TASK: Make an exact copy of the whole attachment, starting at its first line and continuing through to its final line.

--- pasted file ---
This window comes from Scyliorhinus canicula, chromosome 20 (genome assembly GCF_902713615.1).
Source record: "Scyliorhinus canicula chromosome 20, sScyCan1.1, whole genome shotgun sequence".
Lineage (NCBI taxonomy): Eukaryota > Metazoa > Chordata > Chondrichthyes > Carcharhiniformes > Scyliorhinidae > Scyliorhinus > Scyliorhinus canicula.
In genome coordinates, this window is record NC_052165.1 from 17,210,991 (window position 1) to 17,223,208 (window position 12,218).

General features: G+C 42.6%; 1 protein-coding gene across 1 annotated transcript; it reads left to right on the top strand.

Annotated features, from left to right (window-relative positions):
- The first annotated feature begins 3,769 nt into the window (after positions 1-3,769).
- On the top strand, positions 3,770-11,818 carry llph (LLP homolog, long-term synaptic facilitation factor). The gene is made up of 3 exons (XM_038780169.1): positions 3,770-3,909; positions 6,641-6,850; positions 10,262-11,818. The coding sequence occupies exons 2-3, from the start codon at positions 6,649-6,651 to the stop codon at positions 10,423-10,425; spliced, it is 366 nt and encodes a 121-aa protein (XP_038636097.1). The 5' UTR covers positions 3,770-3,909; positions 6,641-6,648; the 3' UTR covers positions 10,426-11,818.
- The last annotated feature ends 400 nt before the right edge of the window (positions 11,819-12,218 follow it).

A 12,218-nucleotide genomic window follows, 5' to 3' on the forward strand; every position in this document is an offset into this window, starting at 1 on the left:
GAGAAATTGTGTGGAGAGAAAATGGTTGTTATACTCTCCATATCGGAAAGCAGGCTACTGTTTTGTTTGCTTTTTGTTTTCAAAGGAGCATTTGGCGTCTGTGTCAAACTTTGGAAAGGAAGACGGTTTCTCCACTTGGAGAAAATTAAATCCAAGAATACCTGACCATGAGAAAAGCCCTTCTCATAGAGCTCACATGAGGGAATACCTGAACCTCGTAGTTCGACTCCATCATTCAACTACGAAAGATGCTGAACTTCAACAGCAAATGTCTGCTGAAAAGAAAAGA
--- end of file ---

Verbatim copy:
This window comes from Scyliorhinus canicula, chromosome 20 (genome assembly GCF_902713615.1).
Source record: "Scyliorhinus canicula chromosome 20, sScyCan1.1, whole genome shotgun sequence".
Lineage (NCBI taxonomy): Eukaryota > Metazoa > Chordata > Chondrichthyes > Carcharhiniformes > Scyliorhinidae > Scyliorhinus > Scyliorhinus canicula.
In genome coordinates, this window is record NC_052165.1 from 17,210,991 (window position 1) to 17,223,208 (window position 12,218).

General features: G+C 42.6%; 1 protein-coding gene across 1 annotated transcript; it reads left to right on the top strand.

Annotated features, from left to right (window-relative positions):
- The first annotated feature begins 3,769 nt into the window (after positions 1-3,769).
- On the top strand, positions 3,770-11,818 carry llph (LLP homolog, long-term synaptic facilitation factor). The gene is made up of 3 exons (XM_038780169.1): positions 3,770-3,909; positions 6,641-6,850; positions 10,262-11,818. The coding sequence occupies exons 2-3, from the start codon at positions 6,649-6,651 to the stop codon at positions 10,423-10,425; spliced, it is 366 nt and encodes a 121-aa protein (XP_038636097.1). The 5' UTR covers positions 3,770-3,909; positions 6,641-6,648; the 3' UTR covers positions 10,426-11,818.
- The last annotated feature ends 400 nt before the right edge of the window (positions 11,819-12,218 follow it).

A 12,218-nucleotide genomic window follows, 5' to 3' on the forward strand; every position in this document is an offset into this window, starting at 1 on the left:
GAGAAATTGTGTGGAGAGAAAATGGTTGTTATACTCTCCATATCGGAAAGCAGGCTACTGTTTTGTTTGCTTTTTGTTTTCAAAGGAGCATTTGGCGTCTGTGTCAAACTTTGGAAAGGAAGACGGTTTCTCCACTTGGAGAAAATTAAATCCAAGAATACCTGACCATGAGAAAAGCCCTTCTCATAGAGCTCACATGAGGGAATACCTGAACCTCGTAGTTCGACTCCATCATTCAACTACGAAAGATGCTGAACTTCAACAGCAAATGTCTGCTGAAAAGAAAAGA